Skip to content
07 Oct 2020
Prebiotics are a source of food for probiotics to grow, multiply and survive in the gut. Think of them as your friendly bacteria’s favourite food!
The prebiotic definition was recently updated in 2017 to 'a substrate that is selectively utilised by host microorganisms conferring a health benefit1. Generally speaking, most prebiotics are indigestible fibres that the human body can’t break down, instead they specifically feed beneficial microbes in the gut, especially Bifidobacteria.
You can find prebiotics in food and in a supplement format. Prebiotics occur naturally in our diet, and prebiotic fibres can be found in jerusalem artichokes, garlic, chicory, and onions amongst other foods. Unfortunately, you generally need to eat a variety of these foods in large quantities to attain the prebiotic benefits. Plus, harsh cooking methods can impact the prebiotic structures.
This is why some individuals may prefer to take a supplement to ensure they are getting a set amount of prebiotic. This can also be an easier option for fussier eaters! You may find prebiotics on their own or in combination with a probiotics (known as synbiotic). For higher doses of prebiotics, they will likely be in powder format. Some prebiotics usually have a natural sweet taste so can be very pleasant to take. A benefit of prebiotics is that they are very shelf stable and do not easily degrade over time. They can also be added to a variety of food and drinks as part of your daily routine. A good example of this type of supplement is OptiBac 'For every day', which contains a combination of well researched probiotic strains and FOS fibres.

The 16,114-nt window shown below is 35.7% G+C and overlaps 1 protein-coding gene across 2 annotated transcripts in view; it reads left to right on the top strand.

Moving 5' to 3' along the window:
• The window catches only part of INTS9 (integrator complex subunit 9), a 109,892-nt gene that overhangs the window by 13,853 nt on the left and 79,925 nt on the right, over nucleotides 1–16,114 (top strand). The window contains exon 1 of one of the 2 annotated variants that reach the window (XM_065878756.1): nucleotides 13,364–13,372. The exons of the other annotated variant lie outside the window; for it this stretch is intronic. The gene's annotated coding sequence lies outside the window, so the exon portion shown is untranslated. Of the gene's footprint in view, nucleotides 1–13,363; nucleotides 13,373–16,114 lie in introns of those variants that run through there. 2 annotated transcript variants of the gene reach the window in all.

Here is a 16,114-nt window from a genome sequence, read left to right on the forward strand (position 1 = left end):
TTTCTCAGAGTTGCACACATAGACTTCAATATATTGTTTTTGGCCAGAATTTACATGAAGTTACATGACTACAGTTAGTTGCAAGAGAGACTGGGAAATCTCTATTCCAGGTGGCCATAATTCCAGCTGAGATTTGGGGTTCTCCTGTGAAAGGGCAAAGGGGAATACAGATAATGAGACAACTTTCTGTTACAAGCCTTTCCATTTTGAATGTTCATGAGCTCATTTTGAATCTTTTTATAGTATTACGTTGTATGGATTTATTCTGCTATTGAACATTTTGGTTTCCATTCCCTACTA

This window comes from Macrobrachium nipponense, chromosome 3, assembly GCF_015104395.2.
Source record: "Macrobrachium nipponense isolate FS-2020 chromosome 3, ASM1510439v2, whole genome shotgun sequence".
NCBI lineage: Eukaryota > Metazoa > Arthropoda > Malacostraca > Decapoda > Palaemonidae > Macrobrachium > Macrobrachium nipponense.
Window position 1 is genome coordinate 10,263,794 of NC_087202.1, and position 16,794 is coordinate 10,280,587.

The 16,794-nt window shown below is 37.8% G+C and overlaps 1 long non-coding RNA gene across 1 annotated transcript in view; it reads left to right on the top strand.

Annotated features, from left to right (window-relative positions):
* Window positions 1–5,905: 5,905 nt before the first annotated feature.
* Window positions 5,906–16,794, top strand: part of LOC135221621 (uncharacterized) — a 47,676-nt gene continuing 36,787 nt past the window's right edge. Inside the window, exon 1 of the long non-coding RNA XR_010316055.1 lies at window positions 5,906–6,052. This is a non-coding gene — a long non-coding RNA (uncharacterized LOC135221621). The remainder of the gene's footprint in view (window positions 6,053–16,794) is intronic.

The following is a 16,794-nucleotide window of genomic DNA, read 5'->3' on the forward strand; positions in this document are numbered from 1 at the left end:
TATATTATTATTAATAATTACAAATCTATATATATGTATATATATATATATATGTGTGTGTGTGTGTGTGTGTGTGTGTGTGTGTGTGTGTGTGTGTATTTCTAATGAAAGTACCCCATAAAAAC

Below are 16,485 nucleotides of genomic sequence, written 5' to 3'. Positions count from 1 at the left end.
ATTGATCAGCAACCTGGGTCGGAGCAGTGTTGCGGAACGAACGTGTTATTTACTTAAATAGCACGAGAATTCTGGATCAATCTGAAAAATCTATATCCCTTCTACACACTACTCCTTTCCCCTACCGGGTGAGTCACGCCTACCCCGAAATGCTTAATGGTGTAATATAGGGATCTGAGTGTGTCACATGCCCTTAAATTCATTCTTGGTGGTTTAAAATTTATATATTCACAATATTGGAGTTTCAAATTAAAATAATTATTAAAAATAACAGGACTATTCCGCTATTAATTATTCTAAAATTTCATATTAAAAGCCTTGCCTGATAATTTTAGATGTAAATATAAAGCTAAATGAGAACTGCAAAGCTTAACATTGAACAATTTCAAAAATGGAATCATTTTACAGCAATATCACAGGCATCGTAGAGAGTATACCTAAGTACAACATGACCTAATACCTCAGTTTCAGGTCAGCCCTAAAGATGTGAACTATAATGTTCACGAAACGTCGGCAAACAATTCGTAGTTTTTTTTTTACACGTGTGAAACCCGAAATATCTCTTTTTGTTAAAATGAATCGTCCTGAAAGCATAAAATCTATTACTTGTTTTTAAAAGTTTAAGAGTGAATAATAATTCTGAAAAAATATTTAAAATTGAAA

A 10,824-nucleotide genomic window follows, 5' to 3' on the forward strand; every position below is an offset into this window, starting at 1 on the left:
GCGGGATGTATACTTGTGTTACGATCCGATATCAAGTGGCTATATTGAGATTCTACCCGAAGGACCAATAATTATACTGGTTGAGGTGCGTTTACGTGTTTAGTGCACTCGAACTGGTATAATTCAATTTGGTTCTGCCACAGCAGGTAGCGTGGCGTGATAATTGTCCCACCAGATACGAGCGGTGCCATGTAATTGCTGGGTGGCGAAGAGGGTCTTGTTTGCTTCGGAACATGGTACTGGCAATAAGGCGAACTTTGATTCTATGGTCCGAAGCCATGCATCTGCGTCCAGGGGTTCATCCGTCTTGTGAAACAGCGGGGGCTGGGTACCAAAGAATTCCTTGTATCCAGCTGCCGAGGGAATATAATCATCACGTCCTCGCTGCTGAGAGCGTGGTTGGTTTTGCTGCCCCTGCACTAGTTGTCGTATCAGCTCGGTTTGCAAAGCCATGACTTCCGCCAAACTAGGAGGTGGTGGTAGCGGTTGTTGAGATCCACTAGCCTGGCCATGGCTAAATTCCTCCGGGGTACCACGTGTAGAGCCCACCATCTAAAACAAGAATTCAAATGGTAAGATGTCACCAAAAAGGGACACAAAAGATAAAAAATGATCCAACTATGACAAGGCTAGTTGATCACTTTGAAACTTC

The three most recognised and researched prebiotics are:
They all meet the prebiotic criteria and are well known to increase levels of Bifidobacteria in the gut, thus supporting a healthy microbiome and overall health. From our digestive, immune, hormonal, metabolic and even mental health.
Another type of prebiotics are human milk oligosaccharides (HMO’s). They are found in breast milk and because of their extensive benefits, some formula milks are starting to include one or two types. HMO’s are the most selective prebiotic out there. You can find more information on HMO’s in Baby Probiotics.
Candidate prebiotics (i.e. those who have yet to be given the official prebiotic status) include xylo oligosaccharides, polydextrose, isomalto oligosaccharides, gluco oligosaccharides, malto oligosaccharide, mannan oligosaccharides and many more!
For more detail on FOS and Inulin, take a look at this blog; A closer look at FOS and Inulin
Prebiotics are fibres i.e. carbohydrates. As our body can’t break them down, they provide little/no calorific value. Our microbes use them as a food source for energy, enabling them to survive and grow.
The biochemistry of prebiotics is truly fascinating, as their structure can affect their function. This is currently being explored in research, with the potential to develop unique structures for specific conditions or functions. FOS, GOS and inulin are all different prebiotics, and so are structurally and chemically different.